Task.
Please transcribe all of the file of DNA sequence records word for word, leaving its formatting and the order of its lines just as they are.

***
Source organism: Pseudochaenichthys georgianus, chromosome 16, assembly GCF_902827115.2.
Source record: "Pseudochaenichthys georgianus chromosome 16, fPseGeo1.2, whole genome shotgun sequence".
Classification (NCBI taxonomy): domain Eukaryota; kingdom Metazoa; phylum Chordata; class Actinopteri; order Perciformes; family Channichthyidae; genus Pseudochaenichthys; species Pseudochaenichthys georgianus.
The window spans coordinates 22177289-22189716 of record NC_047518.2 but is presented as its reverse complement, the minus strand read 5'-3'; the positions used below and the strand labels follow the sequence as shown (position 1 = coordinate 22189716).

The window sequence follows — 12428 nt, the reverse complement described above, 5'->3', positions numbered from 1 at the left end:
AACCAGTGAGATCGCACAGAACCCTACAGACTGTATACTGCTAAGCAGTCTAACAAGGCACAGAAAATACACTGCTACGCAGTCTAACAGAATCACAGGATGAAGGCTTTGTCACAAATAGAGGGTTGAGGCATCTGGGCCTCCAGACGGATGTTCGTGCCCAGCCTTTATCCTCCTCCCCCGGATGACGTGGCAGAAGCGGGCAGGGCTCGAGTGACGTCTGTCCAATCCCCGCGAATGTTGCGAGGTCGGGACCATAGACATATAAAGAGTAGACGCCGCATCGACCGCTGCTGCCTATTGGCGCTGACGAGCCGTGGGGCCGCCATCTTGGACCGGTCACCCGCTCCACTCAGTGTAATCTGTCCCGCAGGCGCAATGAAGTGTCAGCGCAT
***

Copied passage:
Source organism: Pseudochaenichthys georgianus, chromosome 16, assembly GCF_902827115.2.
Source record: "Pseudochaenichthys georgianus chromosome 16, fPseGeo1.2, whole genome shotgun sequence".
Classification (NCBI taxonomy): domain Eukaryota; kingdom Metazoa; phylum Chordata; class Actinopteri; order Perciformes; family Channichthyidae; genus Pseudochaenichthys; species Pseudochaenichthys georgianus.
The window spans coordinates 22177289-22189716 of record NC_047518.2 but is presented as its reverse complement, the minus strand read 5'-3'; the positions used below and the strand labels follow the sequence as shown (position 1 = coordinate 22189716).

The window sequence follows — 12428 nt, the reverse complement described above, 5'->3', positions numbered from 1 at the left end:
AACCAGTGAGATCGCACAGAACCCTACAGACTGTATACTGCTAAGCAGTCTAACAAGGCACAGAAAATACACTGCTACGCAGTCTAACAGAATCACAGGATGAAGGCTTTGTCACAAATAGAGGGTTGAGGCATCTGGGCCTCCAGACGGATGTTCGTGCCCAGCCTTTATCCTCCTCCCCCGGATGACGTGGCAGAAGCGGGCAGGGCTCGAGTGACGTCTGTCCAATCCCCGCGAATGTTGCGAGGTCGGGACCATAGACATATAAAGAGTAGACGCCGCATCGACCGCTGCTGCCTATTGGCGCTGACGAGCCGTGGGGCCGCCATCTTGGACCGGTCACCCGCTCCACTCAGTGTAATCTGTCCCGCAGGCGCAATGAAGTGTCAGCGCAT